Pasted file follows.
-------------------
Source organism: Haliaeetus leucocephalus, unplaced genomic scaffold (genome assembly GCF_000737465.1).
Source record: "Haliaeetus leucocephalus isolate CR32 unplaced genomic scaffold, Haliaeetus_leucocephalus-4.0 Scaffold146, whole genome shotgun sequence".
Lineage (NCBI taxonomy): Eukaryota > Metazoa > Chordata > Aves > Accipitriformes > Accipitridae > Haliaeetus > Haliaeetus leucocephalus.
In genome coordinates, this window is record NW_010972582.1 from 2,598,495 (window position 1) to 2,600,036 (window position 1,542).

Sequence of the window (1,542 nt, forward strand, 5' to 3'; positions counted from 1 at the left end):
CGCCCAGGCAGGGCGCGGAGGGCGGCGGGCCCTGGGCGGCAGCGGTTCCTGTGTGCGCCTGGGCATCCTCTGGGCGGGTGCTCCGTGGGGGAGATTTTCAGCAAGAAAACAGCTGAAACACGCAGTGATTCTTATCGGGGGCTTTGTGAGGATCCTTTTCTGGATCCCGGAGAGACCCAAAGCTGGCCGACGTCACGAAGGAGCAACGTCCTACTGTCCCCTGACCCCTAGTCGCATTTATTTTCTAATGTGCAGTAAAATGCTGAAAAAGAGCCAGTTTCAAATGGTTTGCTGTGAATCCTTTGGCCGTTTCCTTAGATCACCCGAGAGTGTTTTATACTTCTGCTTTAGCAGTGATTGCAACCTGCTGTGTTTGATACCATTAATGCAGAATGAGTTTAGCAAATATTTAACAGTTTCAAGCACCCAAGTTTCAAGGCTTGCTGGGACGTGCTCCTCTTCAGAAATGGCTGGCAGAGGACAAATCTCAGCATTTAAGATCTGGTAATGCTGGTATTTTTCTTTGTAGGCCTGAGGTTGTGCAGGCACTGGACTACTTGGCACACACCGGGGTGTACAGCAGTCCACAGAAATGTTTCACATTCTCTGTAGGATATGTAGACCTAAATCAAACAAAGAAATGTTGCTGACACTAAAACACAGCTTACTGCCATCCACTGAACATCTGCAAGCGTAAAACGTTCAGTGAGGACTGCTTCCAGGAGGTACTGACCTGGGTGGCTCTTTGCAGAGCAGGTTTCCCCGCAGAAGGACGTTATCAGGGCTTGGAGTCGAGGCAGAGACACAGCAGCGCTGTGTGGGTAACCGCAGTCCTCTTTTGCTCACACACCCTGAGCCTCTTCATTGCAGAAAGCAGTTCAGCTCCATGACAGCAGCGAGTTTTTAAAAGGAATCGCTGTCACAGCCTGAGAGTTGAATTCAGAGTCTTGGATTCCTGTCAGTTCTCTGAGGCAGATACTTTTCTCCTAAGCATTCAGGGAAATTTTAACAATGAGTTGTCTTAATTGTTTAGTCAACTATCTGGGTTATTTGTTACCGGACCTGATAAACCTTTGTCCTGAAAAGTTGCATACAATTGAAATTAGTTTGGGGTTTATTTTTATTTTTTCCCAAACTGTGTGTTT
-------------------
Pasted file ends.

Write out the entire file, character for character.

Source organism: Haliaeetus leucocephalus, unplaced genomic scaffold (genome assembly GCF_000737465.1).
Source record: "Haliaeetus leucocephalus isolate CR32 unplaced genomic scaffold, Haliaeetus_leucocephalus-4.0 Scaffold146, whole genome shotgun sequence".
Lineage (NCBI taxonomy): Eukaryota > Metazoa > Chordata > Aves > Accipitriformes > Accipitridae > Haliaeetus > Haliaeetus leucocephalus.
In genome coordinates, this window is record NW_010972582.1 from 2,598,495 (window position 1) to 2,600,036 (window position 1,542).

Sequence of the window (1,542 nt, forward strand, 5' to 3'; positions counted from 1 at the left end):
CGCCCAGGCAGGGCGCGGAGGGCGGCGGGCCCTGGGCGGCAGCGGTTCCTGTGTGCGCCTGGGCATCCTCTGGGCGGGTGCTCCGTGGGGGAGATTTTCAGCAAGAAAACAGCTGAAACACGCAGTGATTCTTATCGGGGGCTTTGTGAGGATCCTTTTCTGGATCCCGGAGAGACCCAAAGCTGGCCGACGTCACGAAGGAGCAACGTCCTACTGTCCCCTGACCCCTAGTCGCATTTATTTTCTAATGTGCAGTAAAATGCTGAAAAAGAGCCAGTTTCAAATGGTTTGCTGTGAATCCTTTGGCCGTTTCCTTAGATCACCCGAGAGTGTTTTATACTTCTGCTTTAGCAGTGATTGCAACCTGCTGTGTTTGATACCATTAATGCAGAATGAGTTTAGCAAATATTTAACAGTTTCAAGCACCCAAGTTTCAAGGCTTGCTGGGACGTGCTCCTCTTCAGAAATGGCTGGCAGAGGACAAATCTCAGCATTTAAGATCTGGTAATGCTGGTATTTTTCTTTGTAGGCCTGAGGTTGTGCAGGCACTGGACTACTTGGCACACACCGGGGTGTACAGCAGTCCACAGAAATGTTTCACATTCTCTGTAGGATATGTAGACCTAAATCAAACAAAGAAATGTTGCTGACACTAAAACACAGCTTACTGCCATCCACTGAACATCTGCAAGCGTAAAACGTTCAGTGAGGACTGCTTCCAGGAGGTACTGACCTGGGTGGCTCTTTGCAGAGCAGGTTTCCCCGCAGAAGGACGTTATCAGGGCTTGGAGTCGAGGCAGAGACACAGCAGCGCTGTGTGGGTAACCGCAGTCCTCTTTTGCTCACACACCCTGAGCCTCTTCATTGCAGAAAGCAGTTCAGCTCCATGACAGCAGCGAGTTTTTAAAAGGAATCGCTGTCACAGCCTGAGAGTTGAATTCAGAGTCTTGGATTCCTGTCAGTTCTCTGAGGCAGATACTTTTCTCCTAAGCATTCAGGGAAATTTTAACAATGAGTTGTCTTAATTGTTTAGTCAACTATCTGGGTTATTTGTTACCGGACCTGATAAACCTTTGTCCTGAAAAGTTGCATACAATTGAAATTAGTTTGGGGTTTATTTTTATTTTTTCCCAAACTGTGTGTTT